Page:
Quick: Name a US passenger railroad that successfully transitioned to or purchased an airline in order to continue in the passenger transportation business.
Can't think of one?
That's because there weren't any.*
Passenger railroads during the 1950's and 60's, at least in the United States, were avid followers of the "Ostrich Strategy," based on the widely accepted myth that ostriches hide their heads in the sand to avoid predators.
These days, the Ostrich Strategy is on full display in the way that some companies deal with negative comments or sentiment on social media. Case in point: Stamps.com.
A month ago I posted a story right here on LinkedIn about a colleague of mine who had had a terrible experience trying to unsubscribe from Stamps.com. He'd NEVER used the service, but had a hard time quitting, much less getting any kind of a refund.
There are many different types of content you can push to your website to build your Web traffic and community engagement – - but it's likely that you're skipping out on quite a few that are extremely easy to conduct. More so, these ones you pass over are costing you a ton of free traffic because they're known to be big hits within social media (aka. more shares).
Here are some of the ones you should be doing (not only just to change up your format but to capitalize on the free traffic):
The Interview Post
Finding and hiring top talent is critical to a small company's growth and success, yet this is just one of many hats worn by small business leaders. So how does one find quality talent when it's a part-time job?
To help answer this question, we teamed up with RecruitLoop in San Francisco last week to discuss 'hiring hacks': efficient and effective tactics small companies can use to build an amazing team without an in-house recruiting manager. We were joined by a panel of seasoned professionals from a range of backgrounds:
- Christine Eckhaus, Founder/CEO at Greenstreak Consulting
- Dino Lamela, Lead Sales Recruiter at Box
- Jeff Miller, Founder/CEO at Wheelz
- Katie Hughes, Head of Talent at DFJ
For years, Twitter has enabled advertisers to leverage hashtags to bolster their marketing campaigns. With hashtags on Twitter, advertisers can target users searching for specific keywords or following events that have an associated hashtag. Brands that use promoted hashtags or pay to join a conversation as part of a real time marketing campaign have the opportunity to get in front of a much wider audience than just their own followers and those who retweet their messages. The cost of reaching this much larger audience is also relatively low, as we've found the cost of leveraging hashtags on Twitter as part of B2B campaigns to be approximately 50 cents per engagement (click, follow, retweet or reply).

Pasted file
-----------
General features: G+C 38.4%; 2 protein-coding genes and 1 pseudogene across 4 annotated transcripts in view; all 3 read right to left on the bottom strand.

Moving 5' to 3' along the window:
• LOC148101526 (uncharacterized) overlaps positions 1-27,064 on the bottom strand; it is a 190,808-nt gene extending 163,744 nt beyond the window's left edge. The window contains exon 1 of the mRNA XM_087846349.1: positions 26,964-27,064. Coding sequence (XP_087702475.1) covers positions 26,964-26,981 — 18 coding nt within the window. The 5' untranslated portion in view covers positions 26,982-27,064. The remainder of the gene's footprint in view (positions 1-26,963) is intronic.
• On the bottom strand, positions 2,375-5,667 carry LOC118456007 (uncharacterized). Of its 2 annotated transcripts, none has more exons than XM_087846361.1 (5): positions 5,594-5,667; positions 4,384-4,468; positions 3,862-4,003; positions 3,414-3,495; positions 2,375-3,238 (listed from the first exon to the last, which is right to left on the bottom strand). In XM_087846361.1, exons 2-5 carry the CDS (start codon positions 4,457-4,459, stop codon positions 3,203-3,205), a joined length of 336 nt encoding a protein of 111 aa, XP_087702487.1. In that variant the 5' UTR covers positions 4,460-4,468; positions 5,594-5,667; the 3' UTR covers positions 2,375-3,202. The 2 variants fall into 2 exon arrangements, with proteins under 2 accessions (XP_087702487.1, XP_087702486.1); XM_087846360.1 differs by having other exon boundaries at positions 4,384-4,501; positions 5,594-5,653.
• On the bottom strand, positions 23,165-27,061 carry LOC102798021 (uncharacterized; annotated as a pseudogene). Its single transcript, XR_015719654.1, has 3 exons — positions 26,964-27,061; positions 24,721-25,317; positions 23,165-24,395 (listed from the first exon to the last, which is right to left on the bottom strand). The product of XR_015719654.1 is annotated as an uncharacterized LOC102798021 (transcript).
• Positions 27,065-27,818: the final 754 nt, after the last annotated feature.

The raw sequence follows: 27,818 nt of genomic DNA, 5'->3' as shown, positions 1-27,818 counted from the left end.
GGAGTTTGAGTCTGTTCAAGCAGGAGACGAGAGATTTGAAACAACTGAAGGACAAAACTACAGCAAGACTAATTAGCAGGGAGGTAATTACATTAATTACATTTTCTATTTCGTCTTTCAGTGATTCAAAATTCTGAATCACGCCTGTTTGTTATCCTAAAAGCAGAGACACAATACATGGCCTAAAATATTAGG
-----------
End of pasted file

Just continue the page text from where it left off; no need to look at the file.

Now, Facebook is rolling out hashtags to its users, including brands and businesses. Users have already been using hashtags for quite some time, both ironically and as users and brands cross-promote from other channels. In fact, the implementation of hashtags on Facebook will likely make it easier for brands to cross-promote, as this is is now one less variable that brands will have to worry about between channels. For example, if a brand automatically posts a tweet with a hashtag to Facebook, that hashtag will now be clickable on Facebook.
Just hours before his alleged disappearance from a Hong Kong hotel, Edward Snowden, an ex-CIA employee and NSA contractor working through Booz Allen Hamilton, outed himself as the whistleblower in the NSA PRISM scandal. In the 12-minute video interview posted on YouTube, Ed Snowden explained his reason for releasing the documents that revealed the PRISM program. Here is the transcript of that interview.
My name is Ed Snowden. I'm 29 years old. I work for Booz Allen Hamilton as an infrastructure analyst for NSA in Hawaii.
Content should be believable but also capture the reader's attention in the form of a story.
In the publishing world we see this as fiction and nonfiction; you have die-hard fans of each type but the masses will generally jump between the two because each provides a fun and valuable set of insights (or entertainment).
What I'd like to discuss with this post is the inherent need to go as deep as possible with your content creation to form it into a unique piece that's impossible to replicate; at the same time I want to explain why theory content can have its benefits even though it's generally perceived as "fluff" content.
Here's my take on the two ... see how it may apply to your content creation:
- Tips to Transform Social Media Following to Real-World Relationships
- Are You Effectively Using Twitter to Grow Your Business?
- Social Media Marketing Failure
- 10 Tips for Online Video Success
- 5 Expert Tips to Success in Social Media Marketing
- Learn how to *really* master Content Marketing – register for a great Webinar Conference & Certification program with a special group discount.